If you want to see just how long an academic institution can tolerate a string of slow, festering research scandals, let me invite you to the University of Minnesota, where I teach medical ethics.
His list of major problems in the U’s psychiatry department includes:
- A felony conviction and a Food and Drug Administration research disqualification for a psychiatrist guilty of fraud in a drug study.
- The F.D.A. disqualification of another psychiatrist, for enrolling illiterate Hmong refugees in a drug study without their consent.
- The suspended license of yet another psychiatrist, who was charged with “reckless, if not willful, disregard” for dozens of patients.
- The 2004 suicide of Dan Markingson, a seriously mentally ill young man under an involuntary commitment order enrolled, over the objections of his mother, in an industry-funded antipsychotic study run by members of the department.
While university officials have suspended enrollment in psychiatric drug trials, Elliott says it isn’t enough, because officials haven’t admitted serious wrongdoing.
He says the ethical problem arises because “global, multibillion-dollar business enterprise, powered by the pharmaceutical and medical-device industries” have “plenty of money to grease the wheels of university research” and because “researchers themselves are often given powerful financial incentives to do unethical things: pressure vulnerable subjects to enroll in studies, fudge diagnoses to recruit otherwise ineligible subjects and keep subjects in studies even when they are doing poorly.”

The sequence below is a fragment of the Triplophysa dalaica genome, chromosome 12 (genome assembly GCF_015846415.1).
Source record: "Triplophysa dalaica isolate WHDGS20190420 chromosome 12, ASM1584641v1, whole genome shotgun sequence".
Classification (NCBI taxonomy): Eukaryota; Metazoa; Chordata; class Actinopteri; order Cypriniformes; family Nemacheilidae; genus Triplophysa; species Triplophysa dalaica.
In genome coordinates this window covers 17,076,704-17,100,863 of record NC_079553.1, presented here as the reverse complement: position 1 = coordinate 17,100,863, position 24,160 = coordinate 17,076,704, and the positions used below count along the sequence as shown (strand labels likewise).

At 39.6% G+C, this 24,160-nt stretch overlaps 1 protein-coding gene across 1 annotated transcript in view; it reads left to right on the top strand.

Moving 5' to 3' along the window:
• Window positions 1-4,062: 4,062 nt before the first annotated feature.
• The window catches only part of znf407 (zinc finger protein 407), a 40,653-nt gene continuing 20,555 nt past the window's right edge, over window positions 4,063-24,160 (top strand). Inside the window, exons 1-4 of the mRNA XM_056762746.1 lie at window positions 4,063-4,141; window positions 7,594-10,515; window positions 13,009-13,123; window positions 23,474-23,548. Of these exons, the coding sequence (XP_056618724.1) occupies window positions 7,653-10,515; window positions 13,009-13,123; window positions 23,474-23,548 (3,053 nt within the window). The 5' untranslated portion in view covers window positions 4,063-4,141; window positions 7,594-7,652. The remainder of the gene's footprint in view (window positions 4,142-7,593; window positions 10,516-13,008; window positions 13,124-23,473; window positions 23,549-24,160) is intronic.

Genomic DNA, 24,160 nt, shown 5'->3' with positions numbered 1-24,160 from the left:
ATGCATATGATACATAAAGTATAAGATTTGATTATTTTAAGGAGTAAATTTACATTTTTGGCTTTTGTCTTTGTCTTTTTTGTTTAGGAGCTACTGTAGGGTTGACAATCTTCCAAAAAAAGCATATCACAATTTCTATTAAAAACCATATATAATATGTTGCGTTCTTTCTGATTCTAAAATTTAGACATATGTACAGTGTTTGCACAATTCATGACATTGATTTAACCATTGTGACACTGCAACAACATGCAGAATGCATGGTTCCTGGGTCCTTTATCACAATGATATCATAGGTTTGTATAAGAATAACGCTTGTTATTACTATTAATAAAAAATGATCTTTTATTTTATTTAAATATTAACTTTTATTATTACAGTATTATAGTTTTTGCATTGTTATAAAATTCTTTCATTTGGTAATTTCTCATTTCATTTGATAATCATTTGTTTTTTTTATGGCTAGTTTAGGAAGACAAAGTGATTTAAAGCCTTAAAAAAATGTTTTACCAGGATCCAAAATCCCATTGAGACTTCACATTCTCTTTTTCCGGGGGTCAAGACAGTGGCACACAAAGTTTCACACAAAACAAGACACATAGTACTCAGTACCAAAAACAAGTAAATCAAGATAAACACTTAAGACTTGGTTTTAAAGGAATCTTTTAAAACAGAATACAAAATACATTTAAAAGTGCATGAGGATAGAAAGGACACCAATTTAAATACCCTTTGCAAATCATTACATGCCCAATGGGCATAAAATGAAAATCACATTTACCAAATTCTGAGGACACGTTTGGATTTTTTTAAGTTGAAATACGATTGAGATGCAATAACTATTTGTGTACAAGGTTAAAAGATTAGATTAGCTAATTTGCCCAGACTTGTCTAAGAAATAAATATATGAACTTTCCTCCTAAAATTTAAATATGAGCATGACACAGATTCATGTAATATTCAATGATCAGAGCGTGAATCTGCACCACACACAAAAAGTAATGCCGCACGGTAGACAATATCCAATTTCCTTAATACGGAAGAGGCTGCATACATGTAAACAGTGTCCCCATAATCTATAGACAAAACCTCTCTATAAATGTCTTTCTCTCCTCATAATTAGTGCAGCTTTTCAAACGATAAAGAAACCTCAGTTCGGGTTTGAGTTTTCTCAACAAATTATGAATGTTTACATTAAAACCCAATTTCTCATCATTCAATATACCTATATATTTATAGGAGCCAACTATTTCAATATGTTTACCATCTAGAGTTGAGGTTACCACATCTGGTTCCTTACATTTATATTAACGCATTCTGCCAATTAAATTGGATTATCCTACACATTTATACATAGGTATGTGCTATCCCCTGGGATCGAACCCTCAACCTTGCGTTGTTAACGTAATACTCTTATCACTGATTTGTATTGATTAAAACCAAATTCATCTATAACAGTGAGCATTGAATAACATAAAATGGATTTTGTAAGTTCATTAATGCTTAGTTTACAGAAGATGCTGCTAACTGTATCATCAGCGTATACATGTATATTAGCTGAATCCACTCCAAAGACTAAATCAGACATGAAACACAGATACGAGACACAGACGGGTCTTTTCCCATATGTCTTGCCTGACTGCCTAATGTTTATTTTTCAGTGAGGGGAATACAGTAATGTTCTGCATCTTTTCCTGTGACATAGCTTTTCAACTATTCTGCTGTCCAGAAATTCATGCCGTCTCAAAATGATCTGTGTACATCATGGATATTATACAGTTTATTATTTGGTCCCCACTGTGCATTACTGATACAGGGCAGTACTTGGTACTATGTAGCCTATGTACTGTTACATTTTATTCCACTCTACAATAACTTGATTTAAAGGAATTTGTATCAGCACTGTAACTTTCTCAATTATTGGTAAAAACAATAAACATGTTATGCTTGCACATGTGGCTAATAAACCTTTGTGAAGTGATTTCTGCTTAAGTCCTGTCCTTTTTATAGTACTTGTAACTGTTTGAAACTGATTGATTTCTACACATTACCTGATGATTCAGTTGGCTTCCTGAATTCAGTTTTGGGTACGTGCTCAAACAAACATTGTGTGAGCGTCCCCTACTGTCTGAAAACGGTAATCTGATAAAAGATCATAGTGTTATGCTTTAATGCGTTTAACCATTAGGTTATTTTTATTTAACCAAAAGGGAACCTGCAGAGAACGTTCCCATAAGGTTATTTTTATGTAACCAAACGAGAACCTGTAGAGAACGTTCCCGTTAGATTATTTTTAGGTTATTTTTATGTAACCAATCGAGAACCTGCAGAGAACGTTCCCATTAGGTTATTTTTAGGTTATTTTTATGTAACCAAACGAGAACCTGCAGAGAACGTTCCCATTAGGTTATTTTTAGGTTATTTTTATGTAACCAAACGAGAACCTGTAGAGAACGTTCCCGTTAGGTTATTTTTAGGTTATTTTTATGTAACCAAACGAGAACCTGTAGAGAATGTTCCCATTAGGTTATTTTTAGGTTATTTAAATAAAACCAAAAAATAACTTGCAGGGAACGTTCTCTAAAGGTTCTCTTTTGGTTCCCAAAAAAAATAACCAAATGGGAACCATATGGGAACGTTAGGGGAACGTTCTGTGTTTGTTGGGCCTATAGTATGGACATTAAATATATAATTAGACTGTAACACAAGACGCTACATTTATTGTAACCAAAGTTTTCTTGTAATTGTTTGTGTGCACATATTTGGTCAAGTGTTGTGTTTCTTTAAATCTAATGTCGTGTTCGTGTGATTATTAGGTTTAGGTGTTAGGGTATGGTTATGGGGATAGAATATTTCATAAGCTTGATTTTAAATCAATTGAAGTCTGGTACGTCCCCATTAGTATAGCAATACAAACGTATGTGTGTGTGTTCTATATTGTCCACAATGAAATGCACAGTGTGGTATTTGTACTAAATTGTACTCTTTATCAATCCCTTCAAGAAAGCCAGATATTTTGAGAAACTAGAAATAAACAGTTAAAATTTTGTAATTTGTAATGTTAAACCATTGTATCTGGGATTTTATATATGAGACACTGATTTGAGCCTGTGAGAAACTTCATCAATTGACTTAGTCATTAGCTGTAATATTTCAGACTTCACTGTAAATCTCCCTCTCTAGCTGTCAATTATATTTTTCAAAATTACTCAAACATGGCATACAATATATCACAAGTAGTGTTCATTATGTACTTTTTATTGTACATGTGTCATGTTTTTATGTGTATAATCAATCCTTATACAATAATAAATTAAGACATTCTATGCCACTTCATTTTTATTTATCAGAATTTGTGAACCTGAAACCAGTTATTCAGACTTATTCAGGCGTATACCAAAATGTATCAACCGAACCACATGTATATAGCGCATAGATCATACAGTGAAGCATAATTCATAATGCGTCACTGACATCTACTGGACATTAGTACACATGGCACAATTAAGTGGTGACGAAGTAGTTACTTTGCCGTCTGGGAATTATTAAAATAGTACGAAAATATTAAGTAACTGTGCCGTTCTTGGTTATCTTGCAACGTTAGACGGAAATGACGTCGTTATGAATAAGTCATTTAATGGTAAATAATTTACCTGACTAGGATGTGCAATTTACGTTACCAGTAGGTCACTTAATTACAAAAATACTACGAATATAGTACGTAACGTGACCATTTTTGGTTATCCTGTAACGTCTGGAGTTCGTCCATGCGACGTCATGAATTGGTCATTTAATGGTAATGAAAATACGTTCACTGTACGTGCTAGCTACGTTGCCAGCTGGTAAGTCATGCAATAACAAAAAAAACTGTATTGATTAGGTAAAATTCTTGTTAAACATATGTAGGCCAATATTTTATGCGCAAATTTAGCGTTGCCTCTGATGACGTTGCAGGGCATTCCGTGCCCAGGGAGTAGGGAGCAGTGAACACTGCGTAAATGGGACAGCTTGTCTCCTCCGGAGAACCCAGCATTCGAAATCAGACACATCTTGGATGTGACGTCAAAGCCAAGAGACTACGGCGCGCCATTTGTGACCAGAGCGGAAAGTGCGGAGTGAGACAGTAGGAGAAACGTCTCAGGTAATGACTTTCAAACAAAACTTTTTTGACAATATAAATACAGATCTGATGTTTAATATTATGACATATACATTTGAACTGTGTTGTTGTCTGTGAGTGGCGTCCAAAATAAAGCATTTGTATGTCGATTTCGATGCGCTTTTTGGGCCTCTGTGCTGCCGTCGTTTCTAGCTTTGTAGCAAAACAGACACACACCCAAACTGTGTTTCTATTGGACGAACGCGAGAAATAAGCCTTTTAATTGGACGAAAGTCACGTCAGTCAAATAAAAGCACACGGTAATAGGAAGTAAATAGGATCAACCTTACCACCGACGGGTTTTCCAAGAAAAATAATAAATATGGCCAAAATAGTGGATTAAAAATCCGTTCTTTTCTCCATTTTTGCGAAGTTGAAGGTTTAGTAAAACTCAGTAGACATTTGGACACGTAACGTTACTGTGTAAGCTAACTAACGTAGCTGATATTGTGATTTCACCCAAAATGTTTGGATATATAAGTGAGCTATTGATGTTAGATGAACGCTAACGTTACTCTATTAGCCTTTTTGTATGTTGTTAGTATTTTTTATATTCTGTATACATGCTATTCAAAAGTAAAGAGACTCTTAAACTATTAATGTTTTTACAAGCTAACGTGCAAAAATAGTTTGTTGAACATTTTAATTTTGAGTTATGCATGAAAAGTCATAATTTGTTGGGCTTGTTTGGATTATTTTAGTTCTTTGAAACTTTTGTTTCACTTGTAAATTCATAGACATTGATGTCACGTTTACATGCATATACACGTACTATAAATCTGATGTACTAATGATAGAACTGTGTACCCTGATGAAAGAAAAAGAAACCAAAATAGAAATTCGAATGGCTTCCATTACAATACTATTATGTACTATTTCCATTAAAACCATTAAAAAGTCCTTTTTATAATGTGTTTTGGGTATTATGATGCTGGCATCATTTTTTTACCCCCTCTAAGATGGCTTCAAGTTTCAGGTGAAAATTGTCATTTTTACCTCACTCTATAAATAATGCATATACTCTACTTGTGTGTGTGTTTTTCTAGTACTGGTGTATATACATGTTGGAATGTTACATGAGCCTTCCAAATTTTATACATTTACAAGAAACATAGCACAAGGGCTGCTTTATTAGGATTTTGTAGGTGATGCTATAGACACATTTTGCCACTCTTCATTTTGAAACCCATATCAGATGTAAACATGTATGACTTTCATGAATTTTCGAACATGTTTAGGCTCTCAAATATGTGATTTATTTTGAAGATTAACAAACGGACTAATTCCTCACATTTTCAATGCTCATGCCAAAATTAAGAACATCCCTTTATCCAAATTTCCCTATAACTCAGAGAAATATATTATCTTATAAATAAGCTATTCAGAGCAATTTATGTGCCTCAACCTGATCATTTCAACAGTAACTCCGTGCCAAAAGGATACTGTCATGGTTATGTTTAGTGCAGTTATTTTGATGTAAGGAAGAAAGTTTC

Existing institutional review boards, working basically through an honor code, aren’t enough, he concludes.
An honor code is a fragile thing. All the parts have to be in place: pride in the integrity of an institution, vigilant self-policing, a collective sense of shame when the code is violated and a willingness to punish those who break it. At the University of Minnesota, we have very few of those things. And so without sustained, relentless pressure from the outside, I am afraid we are doomed to more of the same.